The wounds of the 2016 election are still sore, but caucus season is never really over in Iowa.
A few dozen names are already circulating for the 2020 Democratic primary season. One of them, U.S. Rep. Tulsi Gabbard, D-Hawaii, recently spent three days in Iowa, including a stop at the Johnson County Democrats Fall BBQ.
Gabbard told me plainly she is not running for president when we spoke this weekend. Of course, Iowans know at least a few folks who said the same thing and then ended up running. It’s hard to think of another reason a Hawaiian would spend a long October weekend in Iowa.
Gabbard has staked out foreign policy as a signature issue, drawing praise from some on the left and the right alike for her outspoken non-interventionist positions. She calls on her experience in the Army National Guard, where she served two tours in the Middle East and still holds the rank of major. Part of her job was to review a daily list of killed and injured.
“With every one of these names I read, I thought ‘Do people in Washington stay up at night thinking about these men and women?’ ” Gabbard said during a 13-minute speech to more than 100 Iowa Democrats gathered at the Johnson County Fairgrounds.
Gabbard has consistently called for less U.S. military involvement overseas, arguing that wading into conflicts like the Syrian civil war is ultimately counterproductive. Earlier this year, Gabbard introduced the Stop Arming Terrorists Act, taking aim at government spending she says is “quietly supporting allies and partners of al-Qaida [and] ISIL.”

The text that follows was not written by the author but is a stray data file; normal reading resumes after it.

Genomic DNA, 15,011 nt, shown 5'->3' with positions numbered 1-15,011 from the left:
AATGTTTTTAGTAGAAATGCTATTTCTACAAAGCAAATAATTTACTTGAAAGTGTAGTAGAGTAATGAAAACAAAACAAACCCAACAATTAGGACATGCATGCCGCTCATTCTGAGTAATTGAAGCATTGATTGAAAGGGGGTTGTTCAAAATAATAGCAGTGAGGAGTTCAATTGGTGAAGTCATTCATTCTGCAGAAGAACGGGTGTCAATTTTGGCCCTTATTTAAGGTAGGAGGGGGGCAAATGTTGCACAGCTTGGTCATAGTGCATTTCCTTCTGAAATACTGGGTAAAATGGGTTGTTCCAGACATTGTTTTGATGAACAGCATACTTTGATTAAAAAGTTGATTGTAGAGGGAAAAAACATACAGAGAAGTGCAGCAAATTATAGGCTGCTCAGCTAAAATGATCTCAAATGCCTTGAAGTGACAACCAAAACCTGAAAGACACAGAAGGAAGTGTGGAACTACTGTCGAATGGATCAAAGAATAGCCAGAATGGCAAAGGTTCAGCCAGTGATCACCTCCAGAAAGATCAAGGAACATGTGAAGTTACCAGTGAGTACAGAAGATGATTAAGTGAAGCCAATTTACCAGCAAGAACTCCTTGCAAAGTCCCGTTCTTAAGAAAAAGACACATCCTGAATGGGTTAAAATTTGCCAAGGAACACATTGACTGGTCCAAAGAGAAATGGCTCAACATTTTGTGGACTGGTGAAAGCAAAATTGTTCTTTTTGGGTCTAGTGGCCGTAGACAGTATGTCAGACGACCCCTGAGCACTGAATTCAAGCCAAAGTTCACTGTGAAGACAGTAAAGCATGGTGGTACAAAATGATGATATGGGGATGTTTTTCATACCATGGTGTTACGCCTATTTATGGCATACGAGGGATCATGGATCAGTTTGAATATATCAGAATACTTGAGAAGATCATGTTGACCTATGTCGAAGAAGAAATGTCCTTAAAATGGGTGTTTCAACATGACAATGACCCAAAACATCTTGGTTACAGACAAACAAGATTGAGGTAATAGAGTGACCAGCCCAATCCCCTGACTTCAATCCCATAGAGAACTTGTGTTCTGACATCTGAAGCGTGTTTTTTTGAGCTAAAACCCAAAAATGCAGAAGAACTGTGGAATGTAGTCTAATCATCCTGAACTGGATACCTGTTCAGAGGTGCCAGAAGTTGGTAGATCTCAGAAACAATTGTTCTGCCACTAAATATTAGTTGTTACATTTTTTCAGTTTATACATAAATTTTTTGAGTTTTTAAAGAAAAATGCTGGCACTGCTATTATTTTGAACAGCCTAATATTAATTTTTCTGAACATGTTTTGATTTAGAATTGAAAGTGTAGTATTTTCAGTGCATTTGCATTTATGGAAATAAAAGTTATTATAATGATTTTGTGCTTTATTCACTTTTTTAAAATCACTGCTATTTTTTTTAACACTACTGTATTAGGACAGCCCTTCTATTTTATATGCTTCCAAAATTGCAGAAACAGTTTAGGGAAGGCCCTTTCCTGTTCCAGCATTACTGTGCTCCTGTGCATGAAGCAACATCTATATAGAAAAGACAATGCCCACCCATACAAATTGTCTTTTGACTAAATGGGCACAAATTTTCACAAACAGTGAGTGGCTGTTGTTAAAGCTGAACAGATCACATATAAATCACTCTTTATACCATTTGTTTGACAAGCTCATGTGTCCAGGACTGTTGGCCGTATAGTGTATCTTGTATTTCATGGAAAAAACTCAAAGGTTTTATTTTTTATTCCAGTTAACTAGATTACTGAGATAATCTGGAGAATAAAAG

The bill has attracted a few Republican co-sponsors, including members of the supposedly far-right Liberty Caucus and Freedom Caucus. Gabbard makes clear neither party’s presidents have put forth a sustainable vision for foreign policy.
“We have spent so much, so many people have suffered, because of these counterproductive regime-change wars that our country has led, and this destructive foreign policy that has spanned administrations from both parties,” she said.
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Gabbard’s independent streak has caused some partisan headaches. During the 2016 primary cycle, she resigned from the Democratic National Committee in order to endorse Bernie Sanders, following reports of a tense relationship with DNC Chairperson Debbie Wasserman Schultz, a Hillary Clinton ally.
“I don’t make my decisions based on what’s politically advantageous. … There are more issues than people realize where there are points of agreement and convergence,” Gabbard told me.
That may be a politician answer, but it seems more genuine coming from someone who has openly bucked the party establishment.
At least a couple people at the Johnson County event hope Gabbard will change her mind about running for president in 2020 — there’s the guy with the “Tulsi 2020” shirt; and me, your neighborhood right-wing journalist.
I will remain a Republican, but I want all parties to have open, substantive debates about important issues. Gabbard brings a sober outlook on foreign policy sorely missing on both the left and right.
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